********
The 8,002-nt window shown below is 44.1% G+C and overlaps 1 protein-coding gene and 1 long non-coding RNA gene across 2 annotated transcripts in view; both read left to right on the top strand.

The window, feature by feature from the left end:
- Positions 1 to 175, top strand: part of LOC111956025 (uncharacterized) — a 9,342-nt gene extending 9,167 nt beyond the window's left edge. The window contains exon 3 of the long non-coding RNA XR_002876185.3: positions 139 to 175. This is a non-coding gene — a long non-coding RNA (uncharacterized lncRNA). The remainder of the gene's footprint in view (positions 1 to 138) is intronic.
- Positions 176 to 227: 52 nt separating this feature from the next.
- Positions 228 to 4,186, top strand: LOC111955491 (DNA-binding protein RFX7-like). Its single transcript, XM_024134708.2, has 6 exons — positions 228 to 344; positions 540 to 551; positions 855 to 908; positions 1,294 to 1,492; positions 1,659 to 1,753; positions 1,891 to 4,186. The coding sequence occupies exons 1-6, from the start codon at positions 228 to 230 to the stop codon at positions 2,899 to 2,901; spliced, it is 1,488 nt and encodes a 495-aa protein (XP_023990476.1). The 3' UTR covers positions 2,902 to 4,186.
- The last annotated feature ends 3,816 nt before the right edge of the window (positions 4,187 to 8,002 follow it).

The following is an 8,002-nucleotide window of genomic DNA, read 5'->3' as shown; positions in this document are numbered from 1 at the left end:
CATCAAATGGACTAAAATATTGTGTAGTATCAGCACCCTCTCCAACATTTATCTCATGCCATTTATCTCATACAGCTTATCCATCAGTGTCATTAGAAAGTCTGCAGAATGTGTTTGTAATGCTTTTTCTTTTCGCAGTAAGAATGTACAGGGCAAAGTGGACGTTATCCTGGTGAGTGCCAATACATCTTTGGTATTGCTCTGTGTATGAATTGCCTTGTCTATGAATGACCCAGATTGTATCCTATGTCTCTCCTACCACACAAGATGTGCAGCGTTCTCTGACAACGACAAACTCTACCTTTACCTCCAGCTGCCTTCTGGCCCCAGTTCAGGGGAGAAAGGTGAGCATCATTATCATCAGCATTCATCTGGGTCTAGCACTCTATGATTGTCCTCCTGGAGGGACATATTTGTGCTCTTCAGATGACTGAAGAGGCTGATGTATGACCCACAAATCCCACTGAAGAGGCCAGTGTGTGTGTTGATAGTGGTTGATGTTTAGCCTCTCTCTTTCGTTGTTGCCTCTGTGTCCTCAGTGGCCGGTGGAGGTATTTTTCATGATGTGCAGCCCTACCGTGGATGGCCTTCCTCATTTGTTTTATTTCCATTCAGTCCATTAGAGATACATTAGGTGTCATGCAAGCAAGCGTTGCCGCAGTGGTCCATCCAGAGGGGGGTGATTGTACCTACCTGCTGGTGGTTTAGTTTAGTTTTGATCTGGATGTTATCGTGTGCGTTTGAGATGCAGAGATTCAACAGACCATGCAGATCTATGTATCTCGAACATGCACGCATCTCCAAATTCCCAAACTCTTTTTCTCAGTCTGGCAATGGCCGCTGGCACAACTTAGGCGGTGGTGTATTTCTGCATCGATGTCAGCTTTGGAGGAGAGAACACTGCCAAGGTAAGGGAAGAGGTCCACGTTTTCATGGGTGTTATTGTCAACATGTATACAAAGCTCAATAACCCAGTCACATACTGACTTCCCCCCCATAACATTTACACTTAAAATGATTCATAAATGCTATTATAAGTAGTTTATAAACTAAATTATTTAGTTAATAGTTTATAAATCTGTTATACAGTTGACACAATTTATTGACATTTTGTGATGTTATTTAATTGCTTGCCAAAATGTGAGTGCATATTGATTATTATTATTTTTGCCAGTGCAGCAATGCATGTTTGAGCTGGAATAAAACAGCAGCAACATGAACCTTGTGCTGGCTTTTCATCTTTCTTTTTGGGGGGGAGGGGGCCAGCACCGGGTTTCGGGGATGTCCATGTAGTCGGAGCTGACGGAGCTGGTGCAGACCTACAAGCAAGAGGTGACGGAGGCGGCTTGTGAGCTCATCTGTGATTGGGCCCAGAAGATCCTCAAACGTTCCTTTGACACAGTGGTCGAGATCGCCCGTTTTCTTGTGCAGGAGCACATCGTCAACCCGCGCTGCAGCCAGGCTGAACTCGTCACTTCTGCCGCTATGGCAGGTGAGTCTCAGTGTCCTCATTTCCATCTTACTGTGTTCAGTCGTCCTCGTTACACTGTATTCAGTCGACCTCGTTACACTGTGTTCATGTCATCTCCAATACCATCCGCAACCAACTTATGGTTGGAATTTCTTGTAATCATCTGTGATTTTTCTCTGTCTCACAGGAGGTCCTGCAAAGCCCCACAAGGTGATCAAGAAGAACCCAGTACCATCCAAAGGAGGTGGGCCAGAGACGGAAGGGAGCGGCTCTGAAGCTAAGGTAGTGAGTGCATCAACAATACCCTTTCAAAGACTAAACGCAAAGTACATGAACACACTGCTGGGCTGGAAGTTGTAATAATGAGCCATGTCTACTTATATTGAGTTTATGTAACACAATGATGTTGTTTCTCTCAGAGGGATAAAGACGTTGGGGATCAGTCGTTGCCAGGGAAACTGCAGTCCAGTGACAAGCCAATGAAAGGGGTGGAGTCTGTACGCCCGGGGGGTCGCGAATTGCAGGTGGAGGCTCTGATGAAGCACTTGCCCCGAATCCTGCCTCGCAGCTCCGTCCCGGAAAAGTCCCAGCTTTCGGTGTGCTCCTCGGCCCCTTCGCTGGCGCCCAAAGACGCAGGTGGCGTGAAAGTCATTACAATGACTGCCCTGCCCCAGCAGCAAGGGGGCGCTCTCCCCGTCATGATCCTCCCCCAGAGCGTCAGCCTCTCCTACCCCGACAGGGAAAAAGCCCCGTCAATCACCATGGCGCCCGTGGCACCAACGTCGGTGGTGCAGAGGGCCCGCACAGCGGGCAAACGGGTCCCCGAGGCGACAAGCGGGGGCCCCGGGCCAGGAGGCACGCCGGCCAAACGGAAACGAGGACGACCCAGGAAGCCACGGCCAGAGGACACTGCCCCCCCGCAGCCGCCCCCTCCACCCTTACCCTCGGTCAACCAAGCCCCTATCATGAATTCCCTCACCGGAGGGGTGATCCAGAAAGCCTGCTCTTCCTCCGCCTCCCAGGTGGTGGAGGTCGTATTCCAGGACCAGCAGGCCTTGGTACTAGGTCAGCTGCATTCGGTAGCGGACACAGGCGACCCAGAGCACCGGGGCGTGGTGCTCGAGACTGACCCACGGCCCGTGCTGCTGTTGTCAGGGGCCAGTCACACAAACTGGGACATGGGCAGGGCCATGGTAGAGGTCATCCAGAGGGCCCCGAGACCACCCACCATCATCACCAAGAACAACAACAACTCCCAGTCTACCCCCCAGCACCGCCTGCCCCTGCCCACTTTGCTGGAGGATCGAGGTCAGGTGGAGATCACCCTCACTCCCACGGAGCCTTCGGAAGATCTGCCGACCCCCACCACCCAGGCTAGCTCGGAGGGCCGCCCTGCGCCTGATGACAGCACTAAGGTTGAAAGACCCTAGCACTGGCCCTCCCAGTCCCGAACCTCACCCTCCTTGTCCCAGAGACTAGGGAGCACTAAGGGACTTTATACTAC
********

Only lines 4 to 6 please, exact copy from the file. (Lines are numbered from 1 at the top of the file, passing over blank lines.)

- Positions 176 to 227: 52 nt separating this feature from the next.
- Positions 228 to 4,186, top strand: LOC111955491 (DNA-binding protein RFX7-like). Its single transcript, XM_024134708.2, has 6 exons — positions 228 to 344; positions 540 to 551; positions 855 to 908; positions 1,294 to 1,492; positions 1,659 to 1,753; positions 1,891 to 4,186. The coding sequence occupies exons 1-6, from the start codon at positions 228 to 230 to the stop codon at positions 2,899 to 2,901; spliced, it is 1,488 nt and encodes a 495-aa protein (XP_023990476.1). The 3' UTR covers positions 2,902 to 4,186.
- The last annotated feature ends 3,816 nt before the right edge of the window (positions 4,187 to 8,002 follow it).